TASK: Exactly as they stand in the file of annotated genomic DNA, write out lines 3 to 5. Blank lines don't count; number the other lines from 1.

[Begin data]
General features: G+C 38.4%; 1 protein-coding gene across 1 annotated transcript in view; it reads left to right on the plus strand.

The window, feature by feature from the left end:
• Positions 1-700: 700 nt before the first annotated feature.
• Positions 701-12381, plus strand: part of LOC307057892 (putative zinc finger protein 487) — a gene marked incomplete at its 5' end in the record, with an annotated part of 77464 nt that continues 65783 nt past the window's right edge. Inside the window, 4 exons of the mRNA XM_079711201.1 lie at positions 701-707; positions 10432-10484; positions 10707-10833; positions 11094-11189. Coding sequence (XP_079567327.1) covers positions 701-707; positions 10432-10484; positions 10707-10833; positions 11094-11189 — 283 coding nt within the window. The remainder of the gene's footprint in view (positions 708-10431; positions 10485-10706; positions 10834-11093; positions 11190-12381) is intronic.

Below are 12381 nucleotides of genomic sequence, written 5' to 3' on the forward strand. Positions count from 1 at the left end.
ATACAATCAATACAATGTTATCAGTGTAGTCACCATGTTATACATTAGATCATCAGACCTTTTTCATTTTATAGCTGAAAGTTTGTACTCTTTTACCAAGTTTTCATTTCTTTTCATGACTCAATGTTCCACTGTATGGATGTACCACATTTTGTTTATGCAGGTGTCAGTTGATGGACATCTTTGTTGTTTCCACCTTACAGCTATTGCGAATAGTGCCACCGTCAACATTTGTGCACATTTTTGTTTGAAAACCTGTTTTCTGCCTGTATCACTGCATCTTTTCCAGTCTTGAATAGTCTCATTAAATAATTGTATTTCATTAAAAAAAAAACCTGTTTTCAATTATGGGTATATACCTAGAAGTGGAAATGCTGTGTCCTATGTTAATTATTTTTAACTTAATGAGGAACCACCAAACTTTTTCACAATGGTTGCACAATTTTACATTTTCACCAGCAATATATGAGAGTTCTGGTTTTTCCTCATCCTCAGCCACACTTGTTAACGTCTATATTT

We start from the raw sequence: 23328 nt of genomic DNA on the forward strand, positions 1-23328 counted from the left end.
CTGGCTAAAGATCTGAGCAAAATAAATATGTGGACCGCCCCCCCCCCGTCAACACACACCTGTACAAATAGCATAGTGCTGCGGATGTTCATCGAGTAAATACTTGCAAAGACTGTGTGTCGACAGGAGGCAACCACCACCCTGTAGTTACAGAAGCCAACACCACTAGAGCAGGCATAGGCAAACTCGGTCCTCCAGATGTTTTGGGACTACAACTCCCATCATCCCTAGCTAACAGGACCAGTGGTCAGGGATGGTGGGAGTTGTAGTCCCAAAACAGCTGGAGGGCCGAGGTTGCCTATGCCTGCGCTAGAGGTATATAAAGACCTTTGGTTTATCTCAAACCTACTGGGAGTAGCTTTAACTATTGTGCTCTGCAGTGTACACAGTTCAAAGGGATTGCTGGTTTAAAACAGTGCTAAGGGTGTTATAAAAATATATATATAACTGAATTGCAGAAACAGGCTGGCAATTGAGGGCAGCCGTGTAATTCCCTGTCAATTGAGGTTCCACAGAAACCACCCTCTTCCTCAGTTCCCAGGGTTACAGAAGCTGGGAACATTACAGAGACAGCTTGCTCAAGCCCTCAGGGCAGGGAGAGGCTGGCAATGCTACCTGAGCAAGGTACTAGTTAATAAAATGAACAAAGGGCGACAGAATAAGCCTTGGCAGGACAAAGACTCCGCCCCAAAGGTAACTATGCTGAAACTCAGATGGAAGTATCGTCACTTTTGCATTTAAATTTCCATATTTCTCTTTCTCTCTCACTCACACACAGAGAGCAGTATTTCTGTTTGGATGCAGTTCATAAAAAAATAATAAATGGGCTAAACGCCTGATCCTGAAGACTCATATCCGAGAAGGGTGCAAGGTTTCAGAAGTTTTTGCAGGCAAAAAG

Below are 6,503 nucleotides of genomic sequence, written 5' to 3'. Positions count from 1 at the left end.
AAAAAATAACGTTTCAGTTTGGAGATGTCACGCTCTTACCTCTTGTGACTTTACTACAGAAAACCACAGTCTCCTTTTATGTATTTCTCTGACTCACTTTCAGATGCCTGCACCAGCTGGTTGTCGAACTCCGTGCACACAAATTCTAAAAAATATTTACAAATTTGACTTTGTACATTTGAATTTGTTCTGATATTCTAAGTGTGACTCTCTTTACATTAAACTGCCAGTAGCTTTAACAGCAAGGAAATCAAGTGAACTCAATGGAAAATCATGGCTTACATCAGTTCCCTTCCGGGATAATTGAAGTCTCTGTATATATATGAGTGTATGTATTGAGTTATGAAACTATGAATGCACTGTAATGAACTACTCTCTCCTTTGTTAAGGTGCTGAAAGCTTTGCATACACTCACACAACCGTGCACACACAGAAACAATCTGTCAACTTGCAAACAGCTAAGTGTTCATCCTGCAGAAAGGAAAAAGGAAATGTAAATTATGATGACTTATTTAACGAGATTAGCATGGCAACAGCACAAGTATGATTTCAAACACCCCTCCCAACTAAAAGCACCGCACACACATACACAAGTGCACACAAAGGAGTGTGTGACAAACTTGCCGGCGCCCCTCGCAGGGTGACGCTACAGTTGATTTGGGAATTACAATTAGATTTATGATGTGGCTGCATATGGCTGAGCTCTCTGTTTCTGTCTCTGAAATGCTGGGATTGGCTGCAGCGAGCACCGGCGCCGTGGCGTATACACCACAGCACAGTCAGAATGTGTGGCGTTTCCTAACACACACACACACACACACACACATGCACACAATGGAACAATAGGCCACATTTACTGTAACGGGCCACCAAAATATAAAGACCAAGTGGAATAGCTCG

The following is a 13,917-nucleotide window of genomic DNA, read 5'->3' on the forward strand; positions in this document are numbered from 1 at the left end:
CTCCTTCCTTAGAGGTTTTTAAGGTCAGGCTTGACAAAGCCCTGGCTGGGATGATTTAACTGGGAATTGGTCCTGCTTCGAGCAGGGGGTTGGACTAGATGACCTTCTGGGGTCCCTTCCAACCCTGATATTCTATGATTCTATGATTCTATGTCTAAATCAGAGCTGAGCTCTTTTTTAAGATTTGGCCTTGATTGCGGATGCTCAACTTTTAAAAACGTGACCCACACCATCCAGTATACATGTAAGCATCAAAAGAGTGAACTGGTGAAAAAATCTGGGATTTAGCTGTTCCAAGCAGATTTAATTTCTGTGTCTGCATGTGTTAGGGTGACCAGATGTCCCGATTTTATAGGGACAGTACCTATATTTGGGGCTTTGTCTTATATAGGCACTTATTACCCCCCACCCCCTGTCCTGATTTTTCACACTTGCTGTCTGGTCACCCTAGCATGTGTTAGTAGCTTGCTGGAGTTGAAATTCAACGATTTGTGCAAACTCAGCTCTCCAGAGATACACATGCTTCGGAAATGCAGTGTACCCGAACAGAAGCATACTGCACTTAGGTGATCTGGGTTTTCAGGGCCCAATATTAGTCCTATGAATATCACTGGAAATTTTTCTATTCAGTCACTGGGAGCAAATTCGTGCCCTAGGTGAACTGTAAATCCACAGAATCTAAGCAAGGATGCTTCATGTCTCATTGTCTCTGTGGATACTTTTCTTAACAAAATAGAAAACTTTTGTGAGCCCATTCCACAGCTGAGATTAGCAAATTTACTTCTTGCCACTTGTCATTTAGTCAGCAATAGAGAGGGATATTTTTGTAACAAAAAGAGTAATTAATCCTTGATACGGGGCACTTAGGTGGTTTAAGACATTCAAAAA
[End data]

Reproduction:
• Positions 1-700: 700 nt before the first annotated feature.
• Positions 701-12381, plus strand: part of LOC307057892 (putative zinc finger protein 487) — a gene marked incomplete at its 5' end in the record, with an annotated part of 77464 nt that continues 65783 nt past the window's right edge. Inside the window, 4 exons of the mRNA XM_079711201.1 lie at positions 701-707; positions 10432-10484; positions 10707-10833; positions 11094-11189. Coding sequence (XP_079567327.1) covers positions 701-707; positions 10432-10484; positions 10707-10833; positions 11094-11189 — 283 coding nt within the window. The remainder of the gene's footprint in view (positions 708-10431; positions 10485-10706; positions 10834-11093; positions 11190-12381) is intronic.

Below are 12381 nucleotides of genomic sequence, written 5' to 3' on the forward strand. Positions count from 1 at the left end.